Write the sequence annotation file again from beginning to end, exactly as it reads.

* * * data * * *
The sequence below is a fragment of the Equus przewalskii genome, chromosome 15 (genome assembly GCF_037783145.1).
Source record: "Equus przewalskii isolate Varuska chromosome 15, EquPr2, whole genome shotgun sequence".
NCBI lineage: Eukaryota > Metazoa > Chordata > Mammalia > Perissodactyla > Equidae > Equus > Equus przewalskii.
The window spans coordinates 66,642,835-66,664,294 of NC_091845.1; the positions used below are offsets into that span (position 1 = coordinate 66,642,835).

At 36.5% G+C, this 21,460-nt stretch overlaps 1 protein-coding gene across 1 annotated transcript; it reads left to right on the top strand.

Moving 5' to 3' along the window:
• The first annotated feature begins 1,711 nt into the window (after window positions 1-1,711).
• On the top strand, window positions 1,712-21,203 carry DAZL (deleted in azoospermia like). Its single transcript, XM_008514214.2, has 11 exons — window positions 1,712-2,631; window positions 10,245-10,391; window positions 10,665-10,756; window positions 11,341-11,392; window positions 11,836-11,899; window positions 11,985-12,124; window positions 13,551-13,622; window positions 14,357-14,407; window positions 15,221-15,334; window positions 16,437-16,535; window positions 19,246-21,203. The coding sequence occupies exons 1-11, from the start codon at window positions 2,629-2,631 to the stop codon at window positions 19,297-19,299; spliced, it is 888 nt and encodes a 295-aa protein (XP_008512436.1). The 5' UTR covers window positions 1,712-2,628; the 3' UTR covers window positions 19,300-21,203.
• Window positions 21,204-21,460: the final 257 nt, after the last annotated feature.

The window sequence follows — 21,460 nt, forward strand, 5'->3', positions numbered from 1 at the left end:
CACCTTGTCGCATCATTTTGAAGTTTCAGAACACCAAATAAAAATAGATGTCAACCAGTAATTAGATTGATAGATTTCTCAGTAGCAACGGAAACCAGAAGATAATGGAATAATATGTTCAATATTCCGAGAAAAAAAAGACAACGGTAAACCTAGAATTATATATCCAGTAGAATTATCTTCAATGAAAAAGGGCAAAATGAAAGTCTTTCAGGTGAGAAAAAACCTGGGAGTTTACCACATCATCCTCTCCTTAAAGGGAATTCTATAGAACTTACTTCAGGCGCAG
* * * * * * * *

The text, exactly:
The sequence below is a fragment of the Equus przewalskii genome, chromosome 15 (genome assembly GCF_037783145.1).
Source record: "Equus przewalskii isolate Varuska chromosome 15, EquPr2, whole genome shotgun sequence".
NCBI lineage: Eukaryota > Metazoa > Chordata > Mammalia > Perissodactyla > Equidae > Equus > Equus przewalskii.
The window spans coordinates 66,642,835-66,664,294 of NC_091845.1; the positions used below are offsets into that span (position 1 = coordinate 66,642,835).

At 36.5% G+C, this 21,460-nt stretch overlaps 1 protein-coding gene across 1 annotated transcript; it reads left to right on the top strand.

Moving 5' to 3' along the window:
• The first annotated feature begins 1,711 nt into the window (after window positions 1-1,711).
• On the top strand, window positions 1,712-21,203 carry DAZL (deleted in azoospermia like). Its single transcript, XM_008514214.2, has 11 exons — window positions 1,712-2,631; window positions 10,245-10,391; window positions 10,665-10,756; window positions 11,341-11,392; window positions 11,836-11,899; window positions 11,985-12,124; window positions 13,551-13,622; window positions 14,357-14,407; window positions 15,221-15,334; window positions 16,437-16,535; window positions 19,246-21,203. The coding sequence occupies exons 1-11, from the start codon at window positions 2,629-2,631 to the stop codon at window positions 19,297-19,299; spliced, it is 888 nt and encodes a 295-aa protein (XP_008512436.1). The 5' UTR covers window positions 1,712-2,628; the 3' UTR covers window positions 19,300-21,203.
• Window positions 21,204-21,460: the final 257 nt, after the last annotated feature.

The window sequence follows — 21,460 nt, forward strand, 5'->3', positions numbered from 1 at the left end:
CACCTTGTCGCATCATTTTGAAGTTTCAGAACACCAAATAAAAATAGATGTCAACCAGTAATTAGATTGATAGATTTCTCAGTAGCAACGGAAACCAGAAGATAATGGAATAATATGTTCAATATTCCGAGAAAAAAAAGACAACGGTAAACCTAGAATTATATATCCAGTAGAATTATCTTCAATGAAAAAGGGCAAAATGAAAGTCTTTCAGGTGAGAAAAAACCTGGGAGTTTACCACATCATCCTCTCCTTAAAGGGAATTCTATAGAACTTACTTCAGGCGCAG